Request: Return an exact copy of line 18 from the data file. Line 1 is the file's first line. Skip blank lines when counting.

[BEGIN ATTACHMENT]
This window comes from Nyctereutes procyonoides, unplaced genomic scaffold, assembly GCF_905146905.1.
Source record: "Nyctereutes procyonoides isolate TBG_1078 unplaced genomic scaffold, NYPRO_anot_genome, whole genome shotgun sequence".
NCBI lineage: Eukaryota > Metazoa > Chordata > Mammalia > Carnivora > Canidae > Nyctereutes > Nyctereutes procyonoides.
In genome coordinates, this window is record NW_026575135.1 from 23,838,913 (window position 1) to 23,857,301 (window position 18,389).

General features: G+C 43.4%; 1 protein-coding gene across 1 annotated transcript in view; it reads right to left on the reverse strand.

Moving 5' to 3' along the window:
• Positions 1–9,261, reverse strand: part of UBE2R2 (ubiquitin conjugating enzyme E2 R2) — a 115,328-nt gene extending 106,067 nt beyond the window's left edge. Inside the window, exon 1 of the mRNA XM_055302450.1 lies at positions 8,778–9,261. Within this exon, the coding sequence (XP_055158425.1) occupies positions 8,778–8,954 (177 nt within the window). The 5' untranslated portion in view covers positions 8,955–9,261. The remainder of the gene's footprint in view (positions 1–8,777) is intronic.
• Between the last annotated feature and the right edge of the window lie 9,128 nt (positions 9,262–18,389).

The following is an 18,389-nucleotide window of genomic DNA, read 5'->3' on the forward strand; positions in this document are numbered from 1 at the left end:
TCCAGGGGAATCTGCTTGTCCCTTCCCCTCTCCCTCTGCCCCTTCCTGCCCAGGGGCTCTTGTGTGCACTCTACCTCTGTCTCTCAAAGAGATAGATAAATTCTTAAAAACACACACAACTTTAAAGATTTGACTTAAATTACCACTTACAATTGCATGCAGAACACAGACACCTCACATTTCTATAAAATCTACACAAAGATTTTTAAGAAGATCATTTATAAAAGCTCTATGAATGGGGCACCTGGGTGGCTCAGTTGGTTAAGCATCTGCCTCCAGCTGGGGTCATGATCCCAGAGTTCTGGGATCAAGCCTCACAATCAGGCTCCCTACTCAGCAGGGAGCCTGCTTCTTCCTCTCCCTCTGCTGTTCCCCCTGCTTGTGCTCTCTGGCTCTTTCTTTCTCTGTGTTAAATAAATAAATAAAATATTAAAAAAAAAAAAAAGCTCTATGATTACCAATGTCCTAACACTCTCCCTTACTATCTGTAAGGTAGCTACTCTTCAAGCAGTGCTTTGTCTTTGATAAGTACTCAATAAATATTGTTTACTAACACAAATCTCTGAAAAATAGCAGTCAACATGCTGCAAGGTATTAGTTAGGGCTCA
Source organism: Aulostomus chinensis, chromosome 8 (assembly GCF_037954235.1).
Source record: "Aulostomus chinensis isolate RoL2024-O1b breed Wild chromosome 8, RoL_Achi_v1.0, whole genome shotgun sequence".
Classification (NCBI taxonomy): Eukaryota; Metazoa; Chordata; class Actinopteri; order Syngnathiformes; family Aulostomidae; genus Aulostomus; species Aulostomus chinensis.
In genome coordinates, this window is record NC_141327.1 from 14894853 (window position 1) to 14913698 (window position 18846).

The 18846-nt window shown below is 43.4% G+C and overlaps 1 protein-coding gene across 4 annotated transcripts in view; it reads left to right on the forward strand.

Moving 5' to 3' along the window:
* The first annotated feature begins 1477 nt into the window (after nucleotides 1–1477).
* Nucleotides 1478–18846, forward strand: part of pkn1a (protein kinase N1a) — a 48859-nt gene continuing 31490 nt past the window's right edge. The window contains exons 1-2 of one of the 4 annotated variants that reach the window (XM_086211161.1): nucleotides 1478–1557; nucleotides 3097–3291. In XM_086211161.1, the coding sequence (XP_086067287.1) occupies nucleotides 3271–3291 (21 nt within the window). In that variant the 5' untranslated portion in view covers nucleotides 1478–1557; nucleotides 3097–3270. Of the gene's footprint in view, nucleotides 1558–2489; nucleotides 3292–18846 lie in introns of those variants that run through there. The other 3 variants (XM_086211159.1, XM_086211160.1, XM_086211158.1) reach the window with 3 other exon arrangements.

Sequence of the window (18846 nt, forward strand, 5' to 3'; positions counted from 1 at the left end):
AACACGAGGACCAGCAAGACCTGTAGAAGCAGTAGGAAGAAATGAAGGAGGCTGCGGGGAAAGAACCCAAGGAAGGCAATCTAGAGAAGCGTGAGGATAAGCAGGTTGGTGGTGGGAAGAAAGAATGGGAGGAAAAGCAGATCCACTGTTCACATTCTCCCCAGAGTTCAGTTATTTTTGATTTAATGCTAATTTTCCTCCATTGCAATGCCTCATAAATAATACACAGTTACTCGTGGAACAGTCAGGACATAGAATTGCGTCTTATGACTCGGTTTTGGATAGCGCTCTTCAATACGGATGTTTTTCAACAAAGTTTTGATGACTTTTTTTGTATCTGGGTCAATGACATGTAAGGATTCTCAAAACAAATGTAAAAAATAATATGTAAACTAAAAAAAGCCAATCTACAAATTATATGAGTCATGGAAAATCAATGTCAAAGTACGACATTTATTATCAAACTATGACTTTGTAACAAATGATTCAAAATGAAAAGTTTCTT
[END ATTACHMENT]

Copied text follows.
* Nucleotides 1478–18846, forward strand: part of pkn1a (protein kinase N1a) — a 48859-nt gene continuing 31490 nt past the window's right edge. The window contains exons 1-2 of one of the 4 annotated variants that reach the window (XM_086211161.1): nucleotides 1478–1557; nucleotides 3097–3291. In XM_086211161.1, the coding sequence (XP_086067287.1) occupies nucleotides 3271–3291 (21 nt within the window). In that variant the 5' untranslated portion in view covers nucleotides 1478–1557; nucleotides 3097–3270. Of the gene's footprint in view, nucleotides 1558–2489; nucleotides 3292–18846 lie in introns of those variants that run through there. The other 3 variants (XM_086211159.1, XM_086211160.1, XM_086211158.1) reach the window with 3 other exon arrangements.